The crissal thrasher, Toxostoma crissale, occurs in the southwestern United States (western Texas, southern New Mexico, southern Arizona, southeastern California, extreme southern Nevada, and extreme southwestern Utah) and northwestern Mexico south through the highlands of central Mexico. In Utah, it inhabits southern Washington County, and perhaps extreme southwestern Kane County, in the southwestern corner of the state. It does not migrate. This species prefers dense brushy habitats in arid regions, including dry washes, riparian thickets, and foothill scrub situations.
The nest is usually constructed in a dense shrub, typically about three to eight feet above the ground. The clutch normally consists of two to three eggs, which are incubated for fourteen days. Another eleven to thirteen days are required for fledging. Both parents share all aspects of nesting, including nest-building, incubation of eggs, and feeding of young.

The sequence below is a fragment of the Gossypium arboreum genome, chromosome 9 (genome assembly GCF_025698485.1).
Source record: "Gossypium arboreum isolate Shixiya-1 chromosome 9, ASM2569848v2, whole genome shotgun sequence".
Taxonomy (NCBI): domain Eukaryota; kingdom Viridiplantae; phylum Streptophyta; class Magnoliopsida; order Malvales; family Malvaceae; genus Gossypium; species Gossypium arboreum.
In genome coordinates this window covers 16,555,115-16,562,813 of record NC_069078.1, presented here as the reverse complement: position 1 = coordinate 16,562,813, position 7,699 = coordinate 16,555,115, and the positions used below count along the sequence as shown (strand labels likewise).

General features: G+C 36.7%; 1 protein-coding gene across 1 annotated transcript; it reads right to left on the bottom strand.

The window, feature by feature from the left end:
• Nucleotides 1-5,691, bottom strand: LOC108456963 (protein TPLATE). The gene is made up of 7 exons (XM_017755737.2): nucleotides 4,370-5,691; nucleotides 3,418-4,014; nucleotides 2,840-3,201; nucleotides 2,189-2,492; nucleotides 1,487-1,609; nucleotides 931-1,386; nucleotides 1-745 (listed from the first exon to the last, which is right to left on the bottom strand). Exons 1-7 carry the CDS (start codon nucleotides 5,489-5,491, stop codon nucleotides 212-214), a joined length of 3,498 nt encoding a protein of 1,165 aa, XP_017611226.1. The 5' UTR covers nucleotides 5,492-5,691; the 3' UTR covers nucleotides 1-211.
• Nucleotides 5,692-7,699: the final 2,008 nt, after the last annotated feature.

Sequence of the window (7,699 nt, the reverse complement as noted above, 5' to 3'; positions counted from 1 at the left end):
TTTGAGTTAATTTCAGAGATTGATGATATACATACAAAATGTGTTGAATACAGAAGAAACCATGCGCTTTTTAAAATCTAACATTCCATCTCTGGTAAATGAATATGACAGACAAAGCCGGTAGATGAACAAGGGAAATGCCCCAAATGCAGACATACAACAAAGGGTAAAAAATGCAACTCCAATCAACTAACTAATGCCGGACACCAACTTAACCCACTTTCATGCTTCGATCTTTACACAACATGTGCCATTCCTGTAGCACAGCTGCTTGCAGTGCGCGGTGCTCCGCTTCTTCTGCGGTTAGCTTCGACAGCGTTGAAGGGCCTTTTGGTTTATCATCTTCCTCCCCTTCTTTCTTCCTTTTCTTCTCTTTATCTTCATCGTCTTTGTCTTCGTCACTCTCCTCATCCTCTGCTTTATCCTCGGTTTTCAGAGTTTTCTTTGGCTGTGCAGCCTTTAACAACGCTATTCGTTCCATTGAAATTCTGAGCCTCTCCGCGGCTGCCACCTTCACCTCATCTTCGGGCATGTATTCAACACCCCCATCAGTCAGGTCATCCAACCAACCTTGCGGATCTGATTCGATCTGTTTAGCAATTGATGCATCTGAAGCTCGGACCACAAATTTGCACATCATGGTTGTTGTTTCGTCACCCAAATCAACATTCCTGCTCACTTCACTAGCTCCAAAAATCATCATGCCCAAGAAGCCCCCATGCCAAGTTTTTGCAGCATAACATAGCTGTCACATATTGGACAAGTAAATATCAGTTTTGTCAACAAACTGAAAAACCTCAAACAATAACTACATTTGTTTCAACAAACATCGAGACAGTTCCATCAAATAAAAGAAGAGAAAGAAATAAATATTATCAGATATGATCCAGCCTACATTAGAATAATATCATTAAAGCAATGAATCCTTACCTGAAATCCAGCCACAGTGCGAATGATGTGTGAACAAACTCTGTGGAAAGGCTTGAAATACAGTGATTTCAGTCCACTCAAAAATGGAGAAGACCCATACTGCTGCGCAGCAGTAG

The diet of the crissal thrasher consists mainly of insects and other arthropods, but it also consumes seeds, fruits, and berries. Typically it feeds on the ground, usually under shrubs, where it finds prey by turning litter and digging and probing with its bill.
The crissal thrasher is mostly a uniform grayish brown, with a long, dark tail and a very long, decurved bill. One of the most distinctive characteristics of its appearance is its rusty crissum or undertail feathers, and it is this characteristic that is the source of its name.